In your first few months of pregnancy, most people will not realize you are pregnant. You haven’t yet begun to show. As you get further along, people will begin to notice. Many moms-to-be enjoy the attention, but for women who have decided on adoption, they may not want the attention. Teen moms may face more questions than others, even from complete strangers who want to know about your decision to give Baby up for adoption.
Most people ask questions out of love and concern for your well-being and Baby’s; however, this doesn’t make the questions easier to deal with. Some birth mothers will say they are choosing adoption, while others may not feel comfortable saying that. No matter which category you are in, it’s important to keep in mind that only you can decide what is best for your situation, and that the decision to adopt is one made out of love for your child. In fact, it is often the most responsible and loving decision a birth parent can make.
So when these unwanted questions come up, what should you do?
1) Keep in mind that most people mean no harm. As already mentioned, this may not make things easier or more comfortable, but it may make you feel a little bit better and keep you from feeling anger or resentment.
2) Be honest! It’s okay to say very directly, “I’ve decided to give Baby up for adoption.”
Adoption is a loving, responsible, and usually well-thought out decision that many mothers must make for one reason or another.
3) Don’t be afraid to avoid the question. Honesty is the best policy, but that doesn’t mean you have to answer the question directly. When asked, “will you keep it or give the baby up for adoption?” you can say something like, “these are tough decisions to make, aren’t they?” then change the subject. This response may feel strange, but it will get the point across that you really don’t want to talk about it. Most people will get the hint and move on. If not, go ahead and tell them that it isn’t something you want to discuss.
4) Put the question off until later. This is often a good choice for when family quizzes you. It may be hard for you to put off their questions, but you can say that it isn’t something you want to discuss yet, and that maybe you will feel better talking later.
5) Sometimes it’s okay to be a little rude! When a cashier at the grocery store asks you personal questions about your life, it’s entirely okay to say you’re just there to buy milk, not go into your personal life. There’s no need to get mad or yell—not many people like clerks, cashiers, and waitresses will push you to answer if you calmly and respectfully make clear that you just aren’t going to talk about it.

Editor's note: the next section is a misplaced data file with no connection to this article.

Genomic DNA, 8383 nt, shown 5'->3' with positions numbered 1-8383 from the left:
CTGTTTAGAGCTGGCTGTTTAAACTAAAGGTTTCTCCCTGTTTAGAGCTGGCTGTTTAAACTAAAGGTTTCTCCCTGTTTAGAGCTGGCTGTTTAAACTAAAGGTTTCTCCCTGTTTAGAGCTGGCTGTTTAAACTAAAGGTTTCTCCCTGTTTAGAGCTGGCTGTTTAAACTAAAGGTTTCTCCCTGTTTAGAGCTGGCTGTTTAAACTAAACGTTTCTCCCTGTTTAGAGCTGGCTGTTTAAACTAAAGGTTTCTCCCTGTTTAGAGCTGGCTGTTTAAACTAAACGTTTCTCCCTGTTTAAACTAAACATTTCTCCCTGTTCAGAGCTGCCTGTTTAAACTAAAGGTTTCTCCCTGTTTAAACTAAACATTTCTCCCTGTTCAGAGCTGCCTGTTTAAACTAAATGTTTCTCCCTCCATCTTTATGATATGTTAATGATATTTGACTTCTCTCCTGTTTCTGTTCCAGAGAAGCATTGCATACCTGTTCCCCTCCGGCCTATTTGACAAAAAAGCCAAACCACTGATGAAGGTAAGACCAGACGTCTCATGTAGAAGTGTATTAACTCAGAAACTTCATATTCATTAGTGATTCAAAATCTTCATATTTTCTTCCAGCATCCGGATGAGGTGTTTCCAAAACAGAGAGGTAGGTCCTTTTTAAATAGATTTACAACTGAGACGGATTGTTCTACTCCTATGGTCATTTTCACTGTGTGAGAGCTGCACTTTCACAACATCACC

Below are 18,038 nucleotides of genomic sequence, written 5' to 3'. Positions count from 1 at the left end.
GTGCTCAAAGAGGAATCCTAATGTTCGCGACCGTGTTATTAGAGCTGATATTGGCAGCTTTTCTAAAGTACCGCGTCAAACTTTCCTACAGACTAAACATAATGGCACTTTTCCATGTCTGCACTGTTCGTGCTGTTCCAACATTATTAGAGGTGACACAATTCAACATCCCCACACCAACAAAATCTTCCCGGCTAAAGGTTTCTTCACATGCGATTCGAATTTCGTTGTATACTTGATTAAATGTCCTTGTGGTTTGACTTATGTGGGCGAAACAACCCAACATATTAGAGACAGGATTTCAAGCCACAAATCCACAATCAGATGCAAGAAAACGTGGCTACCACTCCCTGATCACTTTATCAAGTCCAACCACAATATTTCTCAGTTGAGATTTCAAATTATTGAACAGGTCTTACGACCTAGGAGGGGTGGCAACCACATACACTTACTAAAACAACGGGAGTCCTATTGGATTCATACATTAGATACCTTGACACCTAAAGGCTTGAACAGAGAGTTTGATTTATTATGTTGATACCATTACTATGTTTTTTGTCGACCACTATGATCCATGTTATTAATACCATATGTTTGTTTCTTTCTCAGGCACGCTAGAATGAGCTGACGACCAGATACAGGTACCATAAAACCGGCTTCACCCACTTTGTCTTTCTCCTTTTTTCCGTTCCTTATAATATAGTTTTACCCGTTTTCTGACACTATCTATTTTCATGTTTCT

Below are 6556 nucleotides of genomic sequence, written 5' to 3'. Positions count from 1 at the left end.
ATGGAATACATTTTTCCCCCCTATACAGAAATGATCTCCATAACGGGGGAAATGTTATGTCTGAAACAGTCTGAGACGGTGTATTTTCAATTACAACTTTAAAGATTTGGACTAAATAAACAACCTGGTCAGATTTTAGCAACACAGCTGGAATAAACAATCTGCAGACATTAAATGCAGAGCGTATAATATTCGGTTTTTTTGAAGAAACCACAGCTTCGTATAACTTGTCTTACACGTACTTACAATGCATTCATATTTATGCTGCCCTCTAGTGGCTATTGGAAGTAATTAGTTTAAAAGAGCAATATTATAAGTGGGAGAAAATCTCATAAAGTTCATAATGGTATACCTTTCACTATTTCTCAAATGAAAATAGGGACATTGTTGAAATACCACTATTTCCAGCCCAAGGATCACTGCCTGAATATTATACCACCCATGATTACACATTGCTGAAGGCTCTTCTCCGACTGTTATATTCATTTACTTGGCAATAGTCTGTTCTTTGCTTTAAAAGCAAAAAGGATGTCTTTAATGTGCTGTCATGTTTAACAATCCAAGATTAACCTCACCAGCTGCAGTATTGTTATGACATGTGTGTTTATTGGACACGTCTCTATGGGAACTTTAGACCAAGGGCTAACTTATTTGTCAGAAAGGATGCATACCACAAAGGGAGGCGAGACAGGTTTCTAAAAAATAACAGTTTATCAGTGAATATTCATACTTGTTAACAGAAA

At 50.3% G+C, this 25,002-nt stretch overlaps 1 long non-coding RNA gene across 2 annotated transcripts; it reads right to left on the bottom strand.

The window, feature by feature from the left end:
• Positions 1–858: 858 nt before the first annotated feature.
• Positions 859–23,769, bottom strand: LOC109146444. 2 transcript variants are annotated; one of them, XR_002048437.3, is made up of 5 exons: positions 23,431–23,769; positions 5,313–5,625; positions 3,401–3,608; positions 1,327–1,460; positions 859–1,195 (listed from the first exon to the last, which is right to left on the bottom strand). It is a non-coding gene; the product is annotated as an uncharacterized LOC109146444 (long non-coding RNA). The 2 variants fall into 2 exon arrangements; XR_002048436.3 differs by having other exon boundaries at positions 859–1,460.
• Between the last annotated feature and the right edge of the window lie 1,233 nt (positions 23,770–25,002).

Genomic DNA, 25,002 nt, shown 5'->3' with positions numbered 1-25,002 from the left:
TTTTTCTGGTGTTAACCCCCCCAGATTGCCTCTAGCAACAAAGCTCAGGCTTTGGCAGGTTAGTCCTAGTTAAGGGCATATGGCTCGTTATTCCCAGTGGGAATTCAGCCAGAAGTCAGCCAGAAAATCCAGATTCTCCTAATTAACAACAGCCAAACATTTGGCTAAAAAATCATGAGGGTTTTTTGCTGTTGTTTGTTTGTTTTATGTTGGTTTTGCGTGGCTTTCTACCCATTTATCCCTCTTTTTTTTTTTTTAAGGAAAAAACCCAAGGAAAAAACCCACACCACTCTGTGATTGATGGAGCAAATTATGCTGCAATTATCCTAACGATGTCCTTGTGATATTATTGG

6) Have a friend or family member help. If you have a trusted friend or family member by your side, ask that person to talk to people for you when you aren’t around. Have that friend explain that you’d rather not face questioning, and that your decision needs to be respected. Not everyone will follow this instruction, but most people will.
The hard truth is that you will probably face a lot of questions while you are pregnant, and it may start to bother you after a while. There’s not really an easy answer for dealing with several months of unwanted questions, but the suggestions here can help. Spend some time thinking up different situations that you might face, and plan ways you think you might respond. If they support your decision to choose adoption, don’t be afraid to get your friends, family, counselor, and/or pastor involved in the process.
Above all, remember that you are doing the best for you and your baby, and no matter what anyone else may say, that’s all that matters.
As Vice President of Lifetime Adoption, Heather Featherston holds an MBA and is passionate about working with those facing adoption, pregnancy, and parenting issues. Heather has conducted training for birth parent advocates, spoken to professional groups, and has appeared on television and radio to discuss the multiple aspects of adoption. She has provided one-on-one support to women and hopeful adoptive parents working through adoption decisions.
Since 2002, she has been helping pregnant women and others in crisis to learn more about adoption. Heather also trains and speaks nationwide to pregnancy clinics to effectively meet the needs of women who want to explore adoption for their child. Today, she continues to address the concerns women have about adoption and supports the needs of women who choose adoption for their child.
As a published author of the book Called to Adoption, Featherston loves to see God’s hand at work every day as she helps children and families come together through adoption.